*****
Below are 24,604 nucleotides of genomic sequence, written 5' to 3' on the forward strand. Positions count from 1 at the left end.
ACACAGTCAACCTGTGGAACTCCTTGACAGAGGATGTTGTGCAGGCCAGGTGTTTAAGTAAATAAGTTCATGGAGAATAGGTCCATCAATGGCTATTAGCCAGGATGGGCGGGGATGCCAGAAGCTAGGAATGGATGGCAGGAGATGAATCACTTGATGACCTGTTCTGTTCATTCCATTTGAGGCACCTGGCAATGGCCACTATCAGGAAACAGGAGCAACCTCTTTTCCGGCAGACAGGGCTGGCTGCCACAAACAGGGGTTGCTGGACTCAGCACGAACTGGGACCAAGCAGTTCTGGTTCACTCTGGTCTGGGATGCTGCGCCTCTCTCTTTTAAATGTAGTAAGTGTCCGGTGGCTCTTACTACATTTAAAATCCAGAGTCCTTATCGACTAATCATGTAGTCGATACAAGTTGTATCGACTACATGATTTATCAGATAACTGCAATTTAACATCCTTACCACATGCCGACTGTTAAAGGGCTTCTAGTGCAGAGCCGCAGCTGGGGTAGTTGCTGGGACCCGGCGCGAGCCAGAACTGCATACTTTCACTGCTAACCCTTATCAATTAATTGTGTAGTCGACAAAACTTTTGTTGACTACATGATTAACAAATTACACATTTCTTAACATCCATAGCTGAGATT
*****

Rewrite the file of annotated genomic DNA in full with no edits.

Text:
Below are 24,604 nucleotides of genomic sequence, written 5' to 3' on the forward strand. Positions count from 1 at the left end.
ACACAGTCAACCTGTGGAACTCCTTGACAGAGGATGTTGTGCAGGCCAGGTGTTTAAGTAAATAAGTTCATGGAGAATAGGTCCATCAATGGCTATTAGCCAGGATGGGCGGGGATGCCAGAAGCTAGGAATGGATGGCAGGAGATGAATCACTTGATGACCTGTTCTGTTCATTCCATTTGAGGCACCTGGCAATGGCCACTATCAGGAAACAGGAGCAACCTCTTTTCCGGCAGACAGGGCTGGCTGCCACAAACAGGGGTTGCTGGACTCAGCACGAACTGGGACCAAGCAGTTCTGGTTCACTCTGGTCTGGGATGCTGCGCCTCTCTCTTTTAAATGTAGTAAGTGTCCGGTGGCTCTTACTACATTTAAAATCCAGAGTCCTTATCGACTAATCATGTAGTCGATACAAGTTGTATCGACTACATGATTTATCAGATAACTGCAATTTAACATCCTTACCACATGCCGACTGTTAAAGGGCTTCTAGTGCAGAGCCGCAGCTGGGGTAGTTGCTGGGACCCGGCGCGAGCCAGAACTGCATACTTTCACTGCTAACCCTTATCAATTAATTGTGTAGTCGACAAAACTTTTGTTGACTACATGATTAACAAATTACACATTTCTTAACATCCATAGCTGAGATT